Federal judge strikes down portions of Illinois election law

[JURIST] A judge for the US District Court for the Northern District of Illinois [official website] Tuesday struck down two recently-enacted parts of the Illinois Election Code [text] designed to cap campaign contributions. Judge Marvin Aspen issued an injunction [order, PDF] against the Illinois State Board of Elections (ISBE) [official website] from enforcing § 5/9-8.5(d) prohibiting any political action committee (PAC) from accepting individual contributions over $10,000 and § 5/9-2(d) prohibiting any person from maintaining or establishing more than one PAC. The non-profit, pro-choice organization Personal PAC [advocacy website] brought the lawsuit [complaint, PDF] against the ISBE last month, seeking a preliminary and permanent injunction against the two provisions so the abortion rights group could create an independent-expenditure PAC and take unlimited contributions. The court agreed that together the election code sections violate the First Amendment [Cornell LII backgrounder] under the US Supreme Court's decision in Citizens United v. Federal Election Committee [Cornell LII backgrounder; JURIST report], finding that government interest in preventing corruption cannot justify restriction on independent expenditures, and the Seventh Circuit's ruling in Wisconsin Right to Life v. Barland [opinion, PDF; JURIST report], finding no valid government interest sufficient to impose restrictions on contributions to independent-expenditure-only PACs such as Personal PAC. In his opinion Aspen stressed his ruling is a narrow one, applicable only to restrictions on independent expenditures—money used to advocate for or against a specific candidate without coordination with any public official, candidate, or political party—and that the lawsuit did not contest restrictions on contributions made directly to political candidates.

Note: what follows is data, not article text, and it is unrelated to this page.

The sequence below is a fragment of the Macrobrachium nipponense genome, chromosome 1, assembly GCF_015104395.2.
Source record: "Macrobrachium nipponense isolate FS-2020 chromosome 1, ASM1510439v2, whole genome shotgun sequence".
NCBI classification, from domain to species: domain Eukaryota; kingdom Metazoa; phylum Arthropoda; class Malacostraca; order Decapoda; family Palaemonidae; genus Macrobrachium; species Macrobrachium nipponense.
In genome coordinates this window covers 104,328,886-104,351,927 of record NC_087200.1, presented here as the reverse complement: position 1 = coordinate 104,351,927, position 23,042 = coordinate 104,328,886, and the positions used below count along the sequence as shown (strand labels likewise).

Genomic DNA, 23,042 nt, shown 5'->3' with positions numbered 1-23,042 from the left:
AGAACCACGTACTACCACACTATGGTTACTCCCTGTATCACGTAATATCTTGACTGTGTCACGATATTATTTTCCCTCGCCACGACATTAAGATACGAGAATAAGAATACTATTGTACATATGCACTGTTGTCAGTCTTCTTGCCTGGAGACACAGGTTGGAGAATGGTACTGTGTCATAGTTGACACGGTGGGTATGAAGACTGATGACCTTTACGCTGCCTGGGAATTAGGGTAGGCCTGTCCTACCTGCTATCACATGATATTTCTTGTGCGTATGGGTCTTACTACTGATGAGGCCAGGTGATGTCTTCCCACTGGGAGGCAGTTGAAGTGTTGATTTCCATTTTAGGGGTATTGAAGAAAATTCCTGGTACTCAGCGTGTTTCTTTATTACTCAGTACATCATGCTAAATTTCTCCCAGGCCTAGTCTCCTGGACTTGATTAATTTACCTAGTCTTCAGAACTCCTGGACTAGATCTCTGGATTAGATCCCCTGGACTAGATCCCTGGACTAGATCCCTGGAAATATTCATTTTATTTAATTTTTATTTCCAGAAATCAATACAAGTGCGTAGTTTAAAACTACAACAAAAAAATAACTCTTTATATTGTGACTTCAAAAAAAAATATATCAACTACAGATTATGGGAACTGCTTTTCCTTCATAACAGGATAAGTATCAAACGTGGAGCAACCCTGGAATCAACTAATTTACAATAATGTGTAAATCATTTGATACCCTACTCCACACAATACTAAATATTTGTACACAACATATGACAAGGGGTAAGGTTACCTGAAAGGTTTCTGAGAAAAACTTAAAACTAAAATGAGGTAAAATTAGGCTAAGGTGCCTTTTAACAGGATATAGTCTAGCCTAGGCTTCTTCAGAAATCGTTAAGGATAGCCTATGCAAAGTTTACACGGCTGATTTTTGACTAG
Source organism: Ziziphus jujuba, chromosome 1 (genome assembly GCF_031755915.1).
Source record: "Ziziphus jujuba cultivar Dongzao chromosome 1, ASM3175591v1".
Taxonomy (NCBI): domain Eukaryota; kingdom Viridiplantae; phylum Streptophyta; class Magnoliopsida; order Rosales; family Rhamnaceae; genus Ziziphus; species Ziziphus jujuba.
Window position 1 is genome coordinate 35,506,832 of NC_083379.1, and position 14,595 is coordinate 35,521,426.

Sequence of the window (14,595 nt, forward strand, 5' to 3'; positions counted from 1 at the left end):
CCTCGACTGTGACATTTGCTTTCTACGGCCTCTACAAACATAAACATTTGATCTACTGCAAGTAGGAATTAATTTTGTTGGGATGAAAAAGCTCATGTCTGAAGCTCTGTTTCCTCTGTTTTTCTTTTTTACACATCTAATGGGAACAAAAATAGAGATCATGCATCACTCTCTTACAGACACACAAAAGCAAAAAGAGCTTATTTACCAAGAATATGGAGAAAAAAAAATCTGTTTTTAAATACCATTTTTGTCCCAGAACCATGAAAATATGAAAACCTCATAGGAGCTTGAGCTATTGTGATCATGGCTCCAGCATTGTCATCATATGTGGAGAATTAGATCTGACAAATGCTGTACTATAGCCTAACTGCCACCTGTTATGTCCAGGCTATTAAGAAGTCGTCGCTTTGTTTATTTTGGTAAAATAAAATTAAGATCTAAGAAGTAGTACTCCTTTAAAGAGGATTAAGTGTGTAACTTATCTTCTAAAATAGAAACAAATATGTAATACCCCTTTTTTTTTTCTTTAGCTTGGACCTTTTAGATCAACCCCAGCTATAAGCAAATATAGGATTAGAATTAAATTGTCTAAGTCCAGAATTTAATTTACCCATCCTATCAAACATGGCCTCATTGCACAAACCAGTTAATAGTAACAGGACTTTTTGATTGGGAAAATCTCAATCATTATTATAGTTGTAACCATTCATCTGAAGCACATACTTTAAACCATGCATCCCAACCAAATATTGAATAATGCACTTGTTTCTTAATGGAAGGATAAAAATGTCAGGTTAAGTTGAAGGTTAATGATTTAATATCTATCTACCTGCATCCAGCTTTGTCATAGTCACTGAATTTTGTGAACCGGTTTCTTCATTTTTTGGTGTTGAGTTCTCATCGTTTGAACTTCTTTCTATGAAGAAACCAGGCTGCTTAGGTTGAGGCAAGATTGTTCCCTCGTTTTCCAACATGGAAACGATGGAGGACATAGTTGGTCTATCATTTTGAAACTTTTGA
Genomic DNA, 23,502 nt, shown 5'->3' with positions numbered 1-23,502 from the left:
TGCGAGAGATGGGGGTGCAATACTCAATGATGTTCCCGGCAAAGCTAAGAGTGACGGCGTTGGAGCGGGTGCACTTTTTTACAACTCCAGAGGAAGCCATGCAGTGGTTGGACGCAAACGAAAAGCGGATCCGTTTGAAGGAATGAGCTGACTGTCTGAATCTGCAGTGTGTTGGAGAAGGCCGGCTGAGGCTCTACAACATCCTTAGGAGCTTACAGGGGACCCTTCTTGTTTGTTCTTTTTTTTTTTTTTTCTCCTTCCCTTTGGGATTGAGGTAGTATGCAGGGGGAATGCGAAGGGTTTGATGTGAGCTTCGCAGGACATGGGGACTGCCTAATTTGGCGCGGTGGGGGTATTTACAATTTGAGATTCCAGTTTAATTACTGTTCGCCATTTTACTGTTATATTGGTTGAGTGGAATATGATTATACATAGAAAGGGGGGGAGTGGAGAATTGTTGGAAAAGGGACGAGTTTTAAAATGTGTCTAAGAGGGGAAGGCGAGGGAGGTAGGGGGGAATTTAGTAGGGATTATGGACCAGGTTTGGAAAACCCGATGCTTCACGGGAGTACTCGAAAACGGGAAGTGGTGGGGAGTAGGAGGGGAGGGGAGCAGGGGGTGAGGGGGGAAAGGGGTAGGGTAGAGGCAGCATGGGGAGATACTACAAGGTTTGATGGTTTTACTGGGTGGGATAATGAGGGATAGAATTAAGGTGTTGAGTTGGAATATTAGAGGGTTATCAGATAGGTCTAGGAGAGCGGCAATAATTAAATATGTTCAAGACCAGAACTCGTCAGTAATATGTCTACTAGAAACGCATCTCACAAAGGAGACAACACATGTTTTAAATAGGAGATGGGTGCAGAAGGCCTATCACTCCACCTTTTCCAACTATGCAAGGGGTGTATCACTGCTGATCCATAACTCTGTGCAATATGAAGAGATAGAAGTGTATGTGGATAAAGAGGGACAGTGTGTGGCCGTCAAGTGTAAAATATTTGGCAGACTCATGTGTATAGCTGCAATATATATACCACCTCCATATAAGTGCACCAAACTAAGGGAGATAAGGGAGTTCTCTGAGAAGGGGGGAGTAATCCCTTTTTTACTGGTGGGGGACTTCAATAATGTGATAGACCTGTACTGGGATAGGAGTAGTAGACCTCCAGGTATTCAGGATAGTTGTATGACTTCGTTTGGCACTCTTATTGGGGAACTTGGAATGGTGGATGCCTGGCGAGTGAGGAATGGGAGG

Illinois campaign contribution restrictions were passed in 2009 as part of election reform efforts following the indictment of former governor Rod Blagojevich [personal website; JURIST news archive], who was arrested [JURIST report] in December 2008 on corruption charges including allegations that he conspired to sell the Senate seat left vacant by US President Barack Obama. Blagojevich was convicted in June on 18 counts of corruption. He was previously found guilty of making false statements to the FBI [JURIST report], but the jury in that trial remained deadlocked on the 23 other charges. The prosecutors dropped some of the charges [JURIST report] to simplify the case for retrial, including some for racketeering. The Illinois State Senate voted unanimously [JURIST report] to convict Blagojevich of abuse of power and remove him from office in January 2009.

 

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